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The Wainscot

The wainscott "settle" and "cheare" were evidently of oak, the name, according to Skeat, being derived from the Low Danish wagenschot, "the best kind of oak-wood, well-grained and without knots." The same authority tells us that "wainscot in the building trade is applied to the best kind of oak timber only, used for panelling because it would not 'cast' or warp."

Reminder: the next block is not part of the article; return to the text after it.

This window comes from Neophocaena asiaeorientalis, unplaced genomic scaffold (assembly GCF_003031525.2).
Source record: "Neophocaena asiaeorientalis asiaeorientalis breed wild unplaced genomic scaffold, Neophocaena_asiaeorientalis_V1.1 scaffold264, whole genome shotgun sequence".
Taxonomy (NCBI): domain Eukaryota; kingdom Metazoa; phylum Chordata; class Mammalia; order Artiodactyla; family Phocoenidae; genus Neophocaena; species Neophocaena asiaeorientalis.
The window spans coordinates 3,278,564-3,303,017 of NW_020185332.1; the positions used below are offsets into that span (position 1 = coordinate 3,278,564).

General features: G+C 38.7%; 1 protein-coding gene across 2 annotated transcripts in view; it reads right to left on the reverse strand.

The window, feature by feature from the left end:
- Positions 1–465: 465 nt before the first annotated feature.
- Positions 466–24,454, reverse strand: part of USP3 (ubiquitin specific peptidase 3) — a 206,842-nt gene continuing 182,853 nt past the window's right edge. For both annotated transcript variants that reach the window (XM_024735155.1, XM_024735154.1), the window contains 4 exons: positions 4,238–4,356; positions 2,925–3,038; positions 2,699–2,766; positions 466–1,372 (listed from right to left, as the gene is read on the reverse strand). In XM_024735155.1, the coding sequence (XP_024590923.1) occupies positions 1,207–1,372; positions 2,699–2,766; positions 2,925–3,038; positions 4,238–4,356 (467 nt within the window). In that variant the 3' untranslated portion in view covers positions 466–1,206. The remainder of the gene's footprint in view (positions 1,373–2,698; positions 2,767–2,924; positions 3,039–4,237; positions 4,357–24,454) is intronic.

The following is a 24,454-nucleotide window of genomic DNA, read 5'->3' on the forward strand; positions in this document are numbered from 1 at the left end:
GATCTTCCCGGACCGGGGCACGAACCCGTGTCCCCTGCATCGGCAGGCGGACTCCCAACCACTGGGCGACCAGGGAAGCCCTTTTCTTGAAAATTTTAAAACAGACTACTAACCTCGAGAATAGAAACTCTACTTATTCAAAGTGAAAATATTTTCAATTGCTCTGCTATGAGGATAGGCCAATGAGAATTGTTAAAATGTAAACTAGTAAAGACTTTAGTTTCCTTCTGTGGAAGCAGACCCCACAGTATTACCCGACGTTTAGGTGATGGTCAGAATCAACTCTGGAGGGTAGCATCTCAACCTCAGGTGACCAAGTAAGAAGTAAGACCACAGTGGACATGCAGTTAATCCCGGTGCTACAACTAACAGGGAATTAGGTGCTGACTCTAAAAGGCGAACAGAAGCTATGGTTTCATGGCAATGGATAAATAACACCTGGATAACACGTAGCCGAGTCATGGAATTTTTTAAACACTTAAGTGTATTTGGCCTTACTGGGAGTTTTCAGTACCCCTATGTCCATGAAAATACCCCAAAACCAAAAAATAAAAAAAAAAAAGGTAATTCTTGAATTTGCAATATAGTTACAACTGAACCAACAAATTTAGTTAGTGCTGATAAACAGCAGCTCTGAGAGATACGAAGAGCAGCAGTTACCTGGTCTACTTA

That wainscot was applied to the wood rather than to the panelling we learn from Harrison's Historical) Description of the Iland of Britaine, prefixed to Holinshed's Chronicles (1587), where he says that the oak grown in Bardfield Park, Essex, "is the finest for joiners' craft, for of times have I scene of their works made of that oke so fine and fair as most of the wainscot that is brought hither out of Danske, for our wainscot is not made in England."

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